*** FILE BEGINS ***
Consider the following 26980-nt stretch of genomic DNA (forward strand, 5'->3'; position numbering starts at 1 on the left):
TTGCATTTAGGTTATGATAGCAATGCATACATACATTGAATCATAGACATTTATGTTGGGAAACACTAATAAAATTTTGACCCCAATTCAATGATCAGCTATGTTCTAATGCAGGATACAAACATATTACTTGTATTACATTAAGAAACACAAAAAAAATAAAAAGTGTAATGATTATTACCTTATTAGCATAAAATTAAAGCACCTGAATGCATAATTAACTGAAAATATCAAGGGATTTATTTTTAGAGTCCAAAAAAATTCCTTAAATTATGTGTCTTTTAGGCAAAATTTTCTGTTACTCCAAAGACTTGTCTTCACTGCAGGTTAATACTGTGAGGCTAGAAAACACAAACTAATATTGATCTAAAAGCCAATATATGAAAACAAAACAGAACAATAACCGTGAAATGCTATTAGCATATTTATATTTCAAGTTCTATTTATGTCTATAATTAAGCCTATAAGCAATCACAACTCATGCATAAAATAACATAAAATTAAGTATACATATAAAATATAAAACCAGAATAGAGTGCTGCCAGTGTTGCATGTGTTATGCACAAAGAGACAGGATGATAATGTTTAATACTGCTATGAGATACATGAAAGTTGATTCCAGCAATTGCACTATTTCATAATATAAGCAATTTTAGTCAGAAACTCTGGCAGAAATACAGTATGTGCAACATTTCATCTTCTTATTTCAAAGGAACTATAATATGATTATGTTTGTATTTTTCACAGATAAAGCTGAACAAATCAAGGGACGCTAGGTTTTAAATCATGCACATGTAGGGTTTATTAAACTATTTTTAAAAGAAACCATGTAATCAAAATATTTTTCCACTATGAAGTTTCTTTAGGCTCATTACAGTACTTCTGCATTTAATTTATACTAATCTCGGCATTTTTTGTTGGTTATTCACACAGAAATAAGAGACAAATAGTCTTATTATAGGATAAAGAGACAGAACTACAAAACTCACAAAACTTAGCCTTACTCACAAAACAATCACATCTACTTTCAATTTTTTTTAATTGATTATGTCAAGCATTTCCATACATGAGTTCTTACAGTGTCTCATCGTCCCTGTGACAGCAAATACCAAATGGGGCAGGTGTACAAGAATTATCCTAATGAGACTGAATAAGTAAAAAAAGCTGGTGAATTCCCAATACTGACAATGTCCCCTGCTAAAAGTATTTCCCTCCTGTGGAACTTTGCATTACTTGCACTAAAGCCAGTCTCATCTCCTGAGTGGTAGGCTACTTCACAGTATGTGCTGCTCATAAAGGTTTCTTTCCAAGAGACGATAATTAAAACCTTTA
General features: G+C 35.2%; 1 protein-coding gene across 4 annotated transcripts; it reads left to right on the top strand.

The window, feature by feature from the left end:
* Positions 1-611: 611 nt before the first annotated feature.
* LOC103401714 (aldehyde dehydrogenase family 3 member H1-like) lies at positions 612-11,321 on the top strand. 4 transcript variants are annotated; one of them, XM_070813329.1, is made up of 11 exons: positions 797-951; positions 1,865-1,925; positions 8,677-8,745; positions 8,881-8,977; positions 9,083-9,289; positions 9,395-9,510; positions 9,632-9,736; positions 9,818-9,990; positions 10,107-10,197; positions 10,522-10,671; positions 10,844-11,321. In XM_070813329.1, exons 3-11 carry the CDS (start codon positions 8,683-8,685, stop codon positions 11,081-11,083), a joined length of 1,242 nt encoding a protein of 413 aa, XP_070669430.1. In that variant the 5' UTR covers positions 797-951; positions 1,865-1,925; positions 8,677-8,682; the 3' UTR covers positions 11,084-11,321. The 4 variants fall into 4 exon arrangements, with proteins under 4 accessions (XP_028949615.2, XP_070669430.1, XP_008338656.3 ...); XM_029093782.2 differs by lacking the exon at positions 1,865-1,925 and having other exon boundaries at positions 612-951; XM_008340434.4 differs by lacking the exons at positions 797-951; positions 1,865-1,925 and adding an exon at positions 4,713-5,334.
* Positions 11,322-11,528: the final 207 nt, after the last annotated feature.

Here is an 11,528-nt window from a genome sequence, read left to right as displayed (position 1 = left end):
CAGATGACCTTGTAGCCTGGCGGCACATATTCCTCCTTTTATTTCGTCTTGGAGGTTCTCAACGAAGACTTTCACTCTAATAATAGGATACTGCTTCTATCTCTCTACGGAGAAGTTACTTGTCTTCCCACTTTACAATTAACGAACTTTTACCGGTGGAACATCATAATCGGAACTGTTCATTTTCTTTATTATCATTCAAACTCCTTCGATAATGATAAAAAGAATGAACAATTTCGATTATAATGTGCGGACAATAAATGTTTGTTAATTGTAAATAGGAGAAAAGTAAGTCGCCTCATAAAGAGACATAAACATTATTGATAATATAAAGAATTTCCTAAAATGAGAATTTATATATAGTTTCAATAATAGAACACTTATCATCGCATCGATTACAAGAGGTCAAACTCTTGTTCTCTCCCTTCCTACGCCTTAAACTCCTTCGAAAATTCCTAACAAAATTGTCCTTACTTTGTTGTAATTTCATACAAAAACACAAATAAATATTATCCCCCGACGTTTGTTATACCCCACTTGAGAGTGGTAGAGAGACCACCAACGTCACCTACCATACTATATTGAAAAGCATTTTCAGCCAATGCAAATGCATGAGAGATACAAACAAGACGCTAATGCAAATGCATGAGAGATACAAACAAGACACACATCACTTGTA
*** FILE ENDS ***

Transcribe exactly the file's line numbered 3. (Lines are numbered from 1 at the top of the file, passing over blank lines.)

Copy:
General features: G+C 35.2%; 1 protein-coding gene across 4 annotated transcripts; it reads left to right on the top strand.